Quit Confirmation for Safari on MacOS

Here’s a quick little AppleScript I wrote recently that I’ve found helpful.

Backstory: When you quit a web browser on MacOS, they just quit. Whatever windows and tabs are open, boom, they just go away. In the old days, quitting a browser closed all windows, so when you relaunched your browser, you were sitting there staring at a new empty browser window. This sucked if you needed to restart, and it really sucked if you quit your browser accidentally. How do you quit accidentally? Typically, by pressing ⌘Q by mistake when you meant to press Q’s neighbor W to close the current tab.

A few years ago all modern browsers added a feature that restores your previously-open windows and tabs automatically upon relaunching. This restoration of previously open windows and tabs is so useful that in the current version of Safari, there isn’t even an option not to do it. The only choices in Safari’s General preferences tab for “Safari opens with” are “All windows from last session” and “All non-private windows from last session”. Quitting Safari and closing tabs are completely discrete, and it’s clear to me that’s the correct design.

[Update: The above is not the whole story. I only see two options because in System Preferences: General, I have the “Close windows when quitting an app” checkbox turned off. If you have that checkbox turned on, you’ll see four options in Safari for “Safari opens with”: the two mentioned above, along with “A new window” and “A new private window”. If you have the system-wide “Close windows when quitting an app” turned off and choose “A new window” or “A new private window” in Safari, you will in fact start fresh with a single empty window upon relaunching Safari. (But even then, you can go to History → Reopen All Windows from Last Session to re-open all of your previous windows and tabs.)]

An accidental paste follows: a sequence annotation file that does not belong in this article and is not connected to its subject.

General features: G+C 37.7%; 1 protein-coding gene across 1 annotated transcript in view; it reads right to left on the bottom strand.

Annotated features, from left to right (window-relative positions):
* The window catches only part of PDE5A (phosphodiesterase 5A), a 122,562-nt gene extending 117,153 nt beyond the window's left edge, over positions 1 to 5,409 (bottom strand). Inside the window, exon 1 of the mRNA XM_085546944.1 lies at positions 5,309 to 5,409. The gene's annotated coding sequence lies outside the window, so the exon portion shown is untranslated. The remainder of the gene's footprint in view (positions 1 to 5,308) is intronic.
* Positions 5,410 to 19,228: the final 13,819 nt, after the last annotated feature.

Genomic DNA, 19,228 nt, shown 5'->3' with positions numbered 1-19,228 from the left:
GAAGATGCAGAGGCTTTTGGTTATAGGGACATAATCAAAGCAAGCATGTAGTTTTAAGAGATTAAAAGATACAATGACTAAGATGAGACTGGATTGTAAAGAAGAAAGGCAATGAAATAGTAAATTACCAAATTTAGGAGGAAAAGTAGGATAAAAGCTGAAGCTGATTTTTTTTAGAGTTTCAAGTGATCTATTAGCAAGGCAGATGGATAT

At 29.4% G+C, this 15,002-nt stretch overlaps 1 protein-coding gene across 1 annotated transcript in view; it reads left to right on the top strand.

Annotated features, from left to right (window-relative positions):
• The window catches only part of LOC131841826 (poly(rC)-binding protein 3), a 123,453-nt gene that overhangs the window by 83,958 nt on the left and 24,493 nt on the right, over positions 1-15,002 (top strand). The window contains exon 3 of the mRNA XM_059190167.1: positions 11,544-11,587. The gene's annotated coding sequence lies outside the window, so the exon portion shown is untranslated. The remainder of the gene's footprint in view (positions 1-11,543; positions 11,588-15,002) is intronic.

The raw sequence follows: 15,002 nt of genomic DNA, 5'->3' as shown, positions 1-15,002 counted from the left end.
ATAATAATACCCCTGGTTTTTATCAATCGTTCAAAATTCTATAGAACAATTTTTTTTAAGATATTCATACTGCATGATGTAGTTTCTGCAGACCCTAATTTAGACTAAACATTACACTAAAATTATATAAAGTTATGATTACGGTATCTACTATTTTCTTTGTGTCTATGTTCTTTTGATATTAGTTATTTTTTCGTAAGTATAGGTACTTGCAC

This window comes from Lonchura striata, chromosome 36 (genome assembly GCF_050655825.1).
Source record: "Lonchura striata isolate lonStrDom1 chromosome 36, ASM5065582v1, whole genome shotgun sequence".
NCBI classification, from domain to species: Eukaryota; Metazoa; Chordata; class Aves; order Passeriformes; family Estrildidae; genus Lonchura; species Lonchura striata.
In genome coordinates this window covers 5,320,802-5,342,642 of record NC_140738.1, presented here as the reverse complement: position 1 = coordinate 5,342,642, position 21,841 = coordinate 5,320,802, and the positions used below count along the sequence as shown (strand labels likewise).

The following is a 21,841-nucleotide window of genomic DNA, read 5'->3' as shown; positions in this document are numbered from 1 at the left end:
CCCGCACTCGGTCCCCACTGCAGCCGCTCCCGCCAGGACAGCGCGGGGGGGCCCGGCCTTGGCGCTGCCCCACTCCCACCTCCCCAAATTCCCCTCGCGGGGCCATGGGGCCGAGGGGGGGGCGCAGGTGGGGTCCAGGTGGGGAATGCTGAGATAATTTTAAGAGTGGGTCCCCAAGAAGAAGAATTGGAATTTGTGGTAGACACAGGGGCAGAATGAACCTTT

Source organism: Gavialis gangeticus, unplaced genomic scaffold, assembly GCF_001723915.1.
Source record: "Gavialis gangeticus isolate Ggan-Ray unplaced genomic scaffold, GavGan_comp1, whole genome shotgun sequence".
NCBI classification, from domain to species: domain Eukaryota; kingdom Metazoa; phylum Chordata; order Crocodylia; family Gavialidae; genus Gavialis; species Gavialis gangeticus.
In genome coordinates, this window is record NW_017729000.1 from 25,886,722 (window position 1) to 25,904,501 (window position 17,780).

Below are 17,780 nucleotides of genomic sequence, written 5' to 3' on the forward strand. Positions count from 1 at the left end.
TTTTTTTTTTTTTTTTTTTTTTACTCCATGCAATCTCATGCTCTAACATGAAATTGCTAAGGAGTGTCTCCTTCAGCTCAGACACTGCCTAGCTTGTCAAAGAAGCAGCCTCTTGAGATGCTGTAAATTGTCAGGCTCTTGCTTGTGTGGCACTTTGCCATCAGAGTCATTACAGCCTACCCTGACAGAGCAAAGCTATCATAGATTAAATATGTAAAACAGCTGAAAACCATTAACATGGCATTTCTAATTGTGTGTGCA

But, even with this automatic session restoration, it can still be disruptive if you quit your browser accidentally. When windows come back, sometimes you lose your place on a page, or you get logged out, or a dozen other potential hiccups.

Chrome addresses this by blocking ⌘Q by default. If you press and release ⌘Q in Chrome, with default settings, instead of quitting, Chrome displays a message in a temporary notification banner: “Hold ⌘Q to Quit”. With this setting enabled — and it’s on by default — you have to hold ⌘Q to quit Chrome. Other Chromium-derived browsers, like the excellent Brave (which I heartily recommend as an alternative to Chrome), do the same thing. This does solve the problem of having your entire browser quit when you just meant to close the current tab with ⌘W, but it’s a decidedly unidiomatic solution. Press-and-hold to invoke a menu key shortcut just isn’t a thing on the Mac. It’s weird.

If you want to disable this feature in Chrome, don’t bother looking in Chrome’s labyrinthian Preferences window. You control this setting with the “Warn Before Quitting (⌘Q)” menu item above the “Quit Chrome” command in the Chrome menu.

That’s not even a good description for the setting. You don’t get warned before quitting when it’s enabled — you’re instead required to press-and-hold the ⌘Q shortcut.